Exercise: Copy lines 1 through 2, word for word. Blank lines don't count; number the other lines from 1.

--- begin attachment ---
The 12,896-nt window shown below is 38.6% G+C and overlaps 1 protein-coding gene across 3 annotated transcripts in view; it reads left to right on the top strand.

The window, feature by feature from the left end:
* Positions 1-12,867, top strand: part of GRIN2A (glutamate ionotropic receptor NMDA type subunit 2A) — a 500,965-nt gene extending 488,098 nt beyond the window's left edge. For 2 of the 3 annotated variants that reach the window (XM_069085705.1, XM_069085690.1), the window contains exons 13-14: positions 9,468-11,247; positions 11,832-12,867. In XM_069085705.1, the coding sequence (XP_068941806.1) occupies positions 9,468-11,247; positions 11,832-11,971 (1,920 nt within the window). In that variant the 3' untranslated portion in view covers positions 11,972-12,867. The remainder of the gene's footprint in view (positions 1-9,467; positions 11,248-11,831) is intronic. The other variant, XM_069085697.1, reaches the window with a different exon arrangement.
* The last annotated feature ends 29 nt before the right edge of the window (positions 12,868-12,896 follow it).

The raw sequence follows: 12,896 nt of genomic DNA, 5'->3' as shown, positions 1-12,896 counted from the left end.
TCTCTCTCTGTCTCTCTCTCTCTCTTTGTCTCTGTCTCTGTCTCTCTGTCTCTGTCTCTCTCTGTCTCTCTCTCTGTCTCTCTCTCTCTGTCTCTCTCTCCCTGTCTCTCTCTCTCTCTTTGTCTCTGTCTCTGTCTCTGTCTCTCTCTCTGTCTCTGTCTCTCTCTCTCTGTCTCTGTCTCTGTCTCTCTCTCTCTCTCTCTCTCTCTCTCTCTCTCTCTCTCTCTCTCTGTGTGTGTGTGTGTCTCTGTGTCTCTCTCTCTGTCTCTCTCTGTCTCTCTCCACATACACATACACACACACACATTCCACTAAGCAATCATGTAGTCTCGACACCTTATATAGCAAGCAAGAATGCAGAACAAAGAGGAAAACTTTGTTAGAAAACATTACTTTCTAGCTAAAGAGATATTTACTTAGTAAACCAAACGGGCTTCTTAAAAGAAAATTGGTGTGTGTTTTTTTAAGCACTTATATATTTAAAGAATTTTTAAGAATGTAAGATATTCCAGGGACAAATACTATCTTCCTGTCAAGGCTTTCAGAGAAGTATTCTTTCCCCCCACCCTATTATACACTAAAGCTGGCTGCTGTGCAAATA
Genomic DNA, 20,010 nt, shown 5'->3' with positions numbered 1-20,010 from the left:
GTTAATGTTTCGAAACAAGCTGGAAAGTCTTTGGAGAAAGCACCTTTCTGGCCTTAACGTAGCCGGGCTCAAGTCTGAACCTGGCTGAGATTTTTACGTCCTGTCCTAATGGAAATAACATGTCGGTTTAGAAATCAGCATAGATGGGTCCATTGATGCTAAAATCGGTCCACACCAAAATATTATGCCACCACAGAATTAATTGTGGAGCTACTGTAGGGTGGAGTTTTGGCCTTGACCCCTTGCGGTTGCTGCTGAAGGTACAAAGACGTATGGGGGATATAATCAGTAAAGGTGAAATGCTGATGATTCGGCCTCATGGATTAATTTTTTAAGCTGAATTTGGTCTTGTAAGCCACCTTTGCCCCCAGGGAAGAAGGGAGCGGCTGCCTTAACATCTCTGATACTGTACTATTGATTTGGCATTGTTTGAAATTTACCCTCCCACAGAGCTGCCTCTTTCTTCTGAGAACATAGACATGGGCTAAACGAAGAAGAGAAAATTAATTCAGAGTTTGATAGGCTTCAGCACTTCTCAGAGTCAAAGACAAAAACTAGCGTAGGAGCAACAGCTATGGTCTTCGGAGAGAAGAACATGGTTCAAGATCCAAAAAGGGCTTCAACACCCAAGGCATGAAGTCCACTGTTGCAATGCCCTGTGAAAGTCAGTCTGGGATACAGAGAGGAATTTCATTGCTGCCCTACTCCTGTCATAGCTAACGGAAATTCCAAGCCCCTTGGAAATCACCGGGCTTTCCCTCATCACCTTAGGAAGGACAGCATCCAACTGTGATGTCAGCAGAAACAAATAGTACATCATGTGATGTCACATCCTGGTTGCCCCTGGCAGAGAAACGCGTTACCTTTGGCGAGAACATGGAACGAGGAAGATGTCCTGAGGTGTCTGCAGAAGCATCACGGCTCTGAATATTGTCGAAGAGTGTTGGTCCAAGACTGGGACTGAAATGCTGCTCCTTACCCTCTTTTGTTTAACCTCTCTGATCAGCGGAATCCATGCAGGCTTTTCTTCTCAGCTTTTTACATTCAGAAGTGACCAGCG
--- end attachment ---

The 12,896-nt window shown below is 38.6% G+C and overlaps 1 protein-coding gene across 3 annotated transcripts in view; it reads left to right on the top strand.

The window, feature by feature from the left end: